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Sequence Organizer

Format

A Sequence Organizer learning strategy is a graphic organizer that is used as a way of classifying/organizing information to represent causality and consequences, and to identify patterns.

Why Use it?

  • To support the development of skills related to observing, classifying/organizing and predicting to depict the progression or pattern of an event, investigation and/or exploration.
  • To illustrate the sequence of steps, tasks or events that lead to an outcome or consequence.
  • To depict cyclical patterns in students’ lives or cyclical patterns in nature like the seasons, the water cycle, etc.
  • To identify possible causes and consequences to predict patterns.
  • To foster the skill of using appropriate vocabulary the students’ rationale for the resulting sequences.
     

Tips for Success

  • Start by having sequences that students are familiar with and that are not overly complex.
  • Prompt students with questions to explain their sequences.
  • Have enough cards so that each student within a group is given one card from the sequence or alternatively use self-sticking adhesive notes.
  • Provide time for students to rearrange their sequences a number of times until they reach consensus.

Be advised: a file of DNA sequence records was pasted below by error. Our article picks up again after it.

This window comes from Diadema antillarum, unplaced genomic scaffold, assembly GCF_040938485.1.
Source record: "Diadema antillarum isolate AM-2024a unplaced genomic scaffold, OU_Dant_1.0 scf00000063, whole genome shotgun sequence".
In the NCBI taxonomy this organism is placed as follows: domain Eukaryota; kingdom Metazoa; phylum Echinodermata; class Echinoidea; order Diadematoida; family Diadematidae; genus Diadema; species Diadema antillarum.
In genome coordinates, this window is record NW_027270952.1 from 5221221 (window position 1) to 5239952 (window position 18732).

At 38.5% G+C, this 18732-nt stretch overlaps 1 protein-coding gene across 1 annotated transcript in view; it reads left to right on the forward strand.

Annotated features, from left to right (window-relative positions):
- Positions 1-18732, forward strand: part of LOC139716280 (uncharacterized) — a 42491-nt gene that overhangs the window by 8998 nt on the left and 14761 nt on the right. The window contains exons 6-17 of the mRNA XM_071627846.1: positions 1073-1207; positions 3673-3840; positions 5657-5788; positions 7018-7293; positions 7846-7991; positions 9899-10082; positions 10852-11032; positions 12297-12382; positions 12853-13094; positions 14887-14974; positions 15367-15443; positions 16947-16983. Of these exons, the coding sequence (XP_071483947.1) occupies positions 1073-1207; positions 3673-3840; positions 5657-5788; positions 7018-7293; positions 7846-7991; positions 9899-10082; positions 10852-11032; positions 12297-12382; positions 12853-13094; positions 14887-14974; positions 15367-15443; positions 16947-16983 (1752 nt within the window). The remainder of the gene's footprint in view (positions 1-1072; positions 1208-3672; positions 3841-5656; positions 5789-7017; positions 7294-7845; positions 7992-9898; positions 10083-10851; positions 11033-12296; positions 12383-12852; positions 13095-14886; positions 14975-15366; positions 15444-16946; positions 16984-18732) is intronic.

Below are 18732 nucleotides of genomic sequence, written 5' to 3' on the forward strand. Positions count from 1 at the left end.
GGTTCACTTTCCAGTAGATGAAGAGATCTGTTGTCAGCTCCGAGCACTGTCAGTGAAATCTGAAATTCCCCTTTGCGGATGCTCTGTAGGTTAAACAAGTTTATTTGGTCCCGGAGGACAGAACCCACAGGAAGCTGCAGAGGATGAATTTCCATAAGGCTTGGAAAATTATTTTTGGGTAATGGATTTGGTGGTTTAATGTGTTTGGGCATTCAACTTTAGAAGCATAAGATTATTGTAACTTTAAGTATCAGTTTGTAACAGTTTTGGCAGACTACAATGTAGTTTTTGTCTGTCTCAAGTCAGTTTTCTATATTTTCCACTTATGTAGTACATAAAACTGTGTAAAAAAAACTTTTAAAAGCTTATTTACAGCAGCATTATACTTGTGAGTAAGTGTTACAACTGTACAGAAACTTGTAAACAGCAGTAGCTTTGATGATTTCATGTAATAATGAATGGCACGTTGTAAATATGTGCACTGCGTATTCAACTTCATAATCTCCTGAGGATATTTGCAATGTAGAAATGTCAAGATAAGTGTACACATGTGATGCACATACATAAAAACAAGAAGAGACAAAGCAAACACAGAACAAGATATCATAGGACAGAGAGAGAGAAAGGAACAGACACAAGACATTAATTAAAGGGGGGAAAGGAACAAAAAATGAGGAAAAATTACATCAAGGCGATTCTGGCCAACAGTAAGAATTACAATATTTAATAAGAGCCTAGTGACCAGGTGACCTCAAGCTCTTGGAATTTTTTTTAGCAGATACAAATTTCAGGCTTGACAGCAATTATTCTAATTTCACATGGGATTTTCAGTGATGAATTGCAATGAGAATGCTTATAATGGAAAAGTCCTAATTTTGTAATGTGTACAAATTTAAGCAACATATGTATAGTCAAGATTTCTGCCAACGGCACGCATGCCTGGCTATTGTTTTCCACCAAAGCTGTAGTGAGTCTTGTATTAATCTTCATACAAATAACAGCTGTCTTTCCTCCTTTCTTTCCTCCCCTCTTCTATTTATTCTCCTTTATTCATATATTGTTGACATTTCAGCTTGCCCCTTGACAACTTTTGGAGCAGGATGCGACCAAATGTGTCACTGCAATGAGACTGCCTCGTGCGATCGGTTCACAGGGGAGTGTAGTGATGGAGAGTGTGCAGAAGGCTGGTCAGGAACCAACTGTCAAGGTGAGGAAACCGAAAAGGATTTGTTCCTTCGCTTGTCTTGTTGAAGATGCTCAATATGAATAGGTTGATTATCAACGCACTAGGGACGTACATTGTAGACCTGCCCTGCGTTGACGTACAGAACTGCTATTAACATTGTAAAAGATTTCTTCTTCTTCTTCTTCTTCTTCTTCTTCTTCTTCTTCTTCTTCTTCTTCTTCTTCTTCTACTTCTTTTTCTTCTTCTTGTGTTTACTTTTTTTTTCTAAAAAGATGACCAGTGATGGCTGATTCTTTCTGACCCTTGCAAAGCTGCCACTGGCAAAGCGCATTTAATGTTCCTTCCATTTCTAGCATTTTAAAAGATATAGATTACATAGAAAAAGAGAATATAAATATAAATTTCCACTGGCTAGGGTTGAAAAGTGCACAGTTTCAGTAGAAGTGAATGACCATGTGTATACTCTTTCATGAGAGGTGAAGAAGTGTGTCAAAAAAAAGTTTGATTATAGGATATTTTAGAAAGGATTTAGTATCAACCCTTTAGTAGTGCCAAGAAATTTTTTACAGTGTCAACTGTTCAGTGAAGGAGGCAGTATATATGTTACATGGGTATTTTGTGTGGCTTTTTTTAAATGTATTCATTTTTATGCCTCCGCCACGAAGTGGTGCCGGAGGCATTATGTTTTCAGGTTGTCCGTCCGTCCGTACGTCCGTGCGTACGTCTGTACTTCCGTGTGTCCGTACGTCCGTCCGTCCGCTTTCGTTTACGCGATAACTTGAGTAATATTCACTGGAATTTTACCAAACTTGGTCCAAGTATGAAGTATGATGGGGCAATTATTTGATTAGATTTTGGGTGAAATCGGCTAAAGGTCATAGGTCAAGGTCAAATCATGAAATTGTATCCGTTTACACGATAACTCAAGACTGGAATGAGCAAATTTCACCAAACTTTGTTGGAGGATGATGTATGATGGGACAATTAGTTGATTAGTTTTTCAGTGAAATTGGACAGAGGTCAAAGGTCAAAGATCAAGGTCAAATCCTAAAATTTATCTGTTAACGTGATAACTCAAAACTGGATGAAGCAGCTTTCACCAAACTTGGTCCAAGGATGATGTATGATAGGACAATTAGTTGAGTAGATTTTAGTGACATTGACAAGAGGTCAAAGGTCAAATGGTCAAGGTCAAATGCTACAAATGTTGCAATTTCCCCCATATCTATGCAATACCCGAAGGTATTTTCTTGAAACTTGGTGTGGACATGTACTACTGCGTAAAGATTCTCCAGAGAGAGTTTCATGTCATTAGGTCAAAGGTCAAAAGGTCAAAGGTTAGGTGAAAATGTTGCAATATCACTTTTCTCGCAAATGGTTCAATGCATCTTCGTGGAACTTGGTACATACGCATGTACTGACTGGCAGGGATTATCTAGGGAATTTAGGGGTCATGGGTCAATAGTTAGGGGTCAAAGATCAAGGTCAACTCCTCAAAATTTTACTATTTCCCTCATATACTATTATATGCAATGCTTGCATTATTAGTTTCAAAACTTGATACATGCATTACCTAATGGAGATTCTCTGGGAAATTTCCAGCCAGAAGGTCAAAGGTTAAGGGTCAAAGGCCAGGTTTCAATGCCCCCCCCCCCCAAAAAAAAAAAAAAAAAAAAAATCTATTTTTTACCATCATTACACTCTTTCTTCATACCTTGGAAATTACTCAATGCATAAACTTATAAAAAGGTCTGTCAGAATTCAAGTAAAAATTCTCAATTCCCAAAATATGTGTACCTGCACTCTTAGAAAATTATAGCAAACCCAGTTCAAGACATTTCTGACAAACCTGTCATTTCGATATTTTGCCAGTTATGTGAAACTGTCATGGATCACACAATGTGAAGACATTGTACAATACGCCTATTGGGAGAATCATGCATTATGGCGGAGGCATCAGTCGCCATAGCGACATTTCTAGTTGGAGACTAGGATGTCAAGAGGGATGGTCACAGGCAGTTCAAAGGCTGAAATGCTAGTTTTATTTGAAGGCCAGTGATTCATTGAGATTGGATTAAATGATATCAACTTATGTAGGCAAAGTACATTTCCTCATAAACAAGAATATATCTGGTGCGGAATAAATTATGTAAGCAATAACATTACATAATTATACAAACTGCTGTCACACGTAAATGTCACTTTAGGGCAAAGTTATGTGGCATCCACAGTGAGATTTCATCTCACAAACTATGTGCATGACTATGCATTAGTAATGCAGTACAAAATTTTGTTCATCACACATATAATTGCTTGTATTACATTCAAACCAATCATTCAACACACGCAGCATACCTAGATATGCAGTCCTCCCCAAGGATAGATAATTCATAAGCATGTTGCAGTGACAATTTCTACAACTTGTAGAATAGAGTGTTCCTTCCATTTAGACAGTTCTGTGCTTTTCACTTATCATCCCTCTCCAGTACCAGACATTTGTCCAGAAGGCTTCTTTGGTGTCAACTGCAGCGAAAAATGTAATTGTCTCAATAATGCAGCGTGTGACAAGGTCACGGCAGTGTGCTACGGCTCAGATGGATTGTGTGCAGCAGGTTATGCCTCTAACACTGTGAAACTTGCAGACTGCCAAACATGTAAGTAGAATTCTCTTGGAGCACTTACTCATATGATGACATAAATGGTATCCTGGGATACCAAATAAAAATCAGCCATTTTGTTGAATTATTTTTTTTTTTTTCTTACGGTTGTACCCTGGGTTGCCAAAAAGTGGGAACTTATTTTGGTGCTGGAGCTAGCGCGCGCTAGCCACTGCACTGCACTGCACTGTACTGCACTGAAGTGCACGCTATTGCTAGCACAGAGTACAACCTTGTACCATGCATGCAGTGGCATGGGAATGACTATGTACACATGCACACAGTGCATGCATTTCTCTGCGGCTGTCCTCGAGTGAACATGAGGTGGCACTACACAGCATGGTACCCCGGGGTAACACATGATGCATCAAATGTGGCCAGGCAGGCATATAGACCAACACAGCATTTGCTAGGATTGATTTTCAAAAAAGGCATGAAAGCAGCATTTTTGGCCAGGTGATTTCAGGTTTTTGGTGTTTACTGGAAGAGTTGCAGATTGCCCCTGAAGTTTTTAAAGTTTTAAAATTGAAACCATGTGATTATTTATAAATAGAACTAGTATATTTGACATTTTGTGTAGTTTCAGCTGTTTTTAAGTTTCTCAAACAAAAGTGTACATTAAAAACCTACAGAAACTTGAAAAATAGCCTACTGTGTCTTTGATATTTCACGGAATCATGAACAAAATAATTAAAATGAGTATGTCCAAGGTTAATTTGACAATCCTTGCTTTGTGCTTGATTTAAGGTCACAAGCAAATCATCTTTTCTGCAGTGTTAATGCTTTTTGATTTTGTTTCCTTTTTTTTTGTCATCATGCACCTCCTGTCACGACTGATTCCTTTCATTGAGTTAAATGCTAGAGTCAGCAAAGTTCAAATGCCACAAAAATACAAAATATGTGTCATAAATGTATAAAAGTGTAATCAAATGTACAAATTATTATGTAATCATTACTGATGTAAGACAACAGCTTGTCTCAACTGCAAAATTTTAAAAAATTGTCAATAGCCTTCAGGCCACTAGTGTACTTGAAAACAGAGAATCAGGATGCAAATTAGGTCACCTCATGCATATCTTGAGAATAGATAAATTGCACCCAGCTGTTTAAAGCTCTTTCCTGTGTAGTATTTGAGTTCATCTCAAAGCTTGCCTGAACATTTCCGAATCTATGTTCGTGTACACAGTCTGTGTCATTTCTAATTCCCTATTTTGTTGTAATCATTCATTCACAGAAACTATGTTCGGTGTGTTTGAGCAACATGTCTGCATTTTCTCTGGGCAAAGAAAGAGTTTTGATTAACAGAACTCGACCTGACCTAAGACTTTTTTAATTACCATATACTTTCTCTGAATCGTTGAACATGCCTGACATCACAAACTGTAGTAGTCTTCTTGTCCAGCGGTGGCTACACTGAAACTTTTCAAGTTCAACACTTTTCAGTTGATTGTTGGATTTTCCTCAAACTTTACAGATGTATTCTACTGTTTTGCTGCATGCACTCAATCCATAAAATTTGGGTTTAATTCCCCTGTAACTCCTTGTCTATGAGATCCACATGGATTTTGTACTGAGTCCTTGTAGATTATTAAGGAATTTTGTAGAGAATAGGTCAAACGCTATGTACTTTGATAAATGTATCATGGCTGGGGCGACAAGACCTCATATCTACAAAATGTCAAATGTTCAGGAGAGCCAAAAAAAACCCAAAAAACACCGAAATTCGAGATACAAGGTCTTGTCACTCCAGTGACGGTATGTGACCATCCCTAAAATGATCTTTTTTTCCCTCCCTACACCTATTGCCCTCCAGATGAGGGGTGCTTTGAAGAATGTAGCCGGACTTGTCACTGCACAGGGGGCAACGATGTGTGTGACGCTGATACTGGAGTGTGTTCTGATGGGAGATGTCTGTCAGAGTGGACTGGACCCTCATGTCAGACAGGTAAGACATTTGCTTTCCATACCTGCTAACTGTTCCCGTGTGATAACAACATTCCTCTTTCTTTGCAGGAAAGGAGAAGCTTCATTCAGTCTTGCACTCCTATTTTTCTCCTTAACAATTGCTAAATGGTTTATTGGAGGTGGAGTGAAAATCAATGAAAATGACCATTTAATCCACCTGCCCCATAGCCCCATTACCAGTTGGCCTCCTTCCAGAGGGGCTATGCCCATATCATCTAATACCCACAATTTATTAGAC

How do I use it?

  • Before using this strategy, introduce its purpose to the students and provide a structured example to teach and model expected behaviours.
  • Try choosing an investigation or an event that has multiple steps/ stages.
  • Model how these steps/stages can be represented by images or words to show their progression towards an outcome or consequence.
  • Prepare predetermined steps/stages on cards or on the interactive whiteboard in the form of images or words. Have one image or word per card that represents one step/stage.
  • Have students use the skills of working collaboratively and classifying/organizing to arrange these images or words into what their group thinks is an appropriate sequence.
  • Have students use appropriate vocabulary to describe their sequences to other groups or the whole class.
  • Have student’s use the skill of comparing/contrasting to evaluate their sequence with others and rethink if and how they might change the order of the steps/stages.
  • If relevant, have students identify whether there is a pattern to their sequence.

Variations 

  • Each student could physically move with his/her cards/self-sticking adhesive note to form the group’s sequence.
  • Have students use the skill of predicting to make predictions about if and how their sequences could continue.
  • Place sheets of chart paper around the room, each representing a particular sequence. Randomly place self-sticking adhesive note cards, with the events of the sequence, on the chart paper. Assign a group of students to each station and have the students work collaboratively to organize the events into the correct sequence. Afterwards, groups could move from station to station assessing each sequence to determine the accuracy of each sequence. 

Related Skills

  • Observing
  • Sorting & Classifying
  • Predicting
  • Using Appropriate Vocabulary

References

Kagan, S. & Kagan, M. (1998). Multiple intelligences: The complete MI book. Kagan.

Parry, T., & Gregory, G. (1998). Designing brain-compatible learning. SkyLight.